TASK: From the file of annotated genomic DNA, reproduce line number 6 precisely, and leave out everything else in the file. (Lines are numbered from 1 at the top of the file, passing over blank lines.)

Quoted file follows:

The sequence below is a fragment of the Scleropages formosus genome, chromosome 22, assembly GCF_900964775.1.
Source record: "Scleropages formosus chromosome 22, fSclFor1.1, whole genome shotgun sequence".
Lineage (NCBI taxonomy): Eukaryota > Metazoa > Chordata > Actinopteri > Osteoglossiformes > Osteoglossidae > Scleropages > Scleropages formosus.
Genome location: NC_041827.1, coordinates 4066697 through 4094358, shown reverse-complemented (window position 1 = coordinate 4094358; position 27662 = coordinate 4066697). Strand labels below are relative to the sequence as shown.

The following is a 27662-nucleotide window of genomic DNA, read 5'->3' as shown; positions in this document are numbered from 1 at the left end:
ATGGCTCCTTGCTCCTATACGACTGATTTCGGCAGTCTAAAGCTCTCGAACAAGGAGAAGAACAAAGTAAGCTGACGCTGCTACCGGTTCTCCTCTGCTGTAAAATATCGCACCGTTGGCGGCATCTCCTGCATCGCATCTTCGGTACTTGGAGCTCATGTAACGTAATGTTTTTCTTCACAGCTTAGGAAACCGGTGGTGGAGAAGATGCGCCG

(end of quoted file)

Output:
ATGGCTCCTTGCTCCTATACGACTGATTTCGGCAGTCTAAAGCTCTCGAACAAGGAGAAGAACAAAGTAAGCTGACGCTGCTACCGGTTCTCCTCTGCTGTAAAATATCGCACCGTTGGCGGCATCTCCTGCATCGCATCTTCGGTACTTGGAGCTCATGTAACGTAATGTTTTTCTTCACAGCTTAGGAAACCGGTGGTGGAGAAGATGCGCCG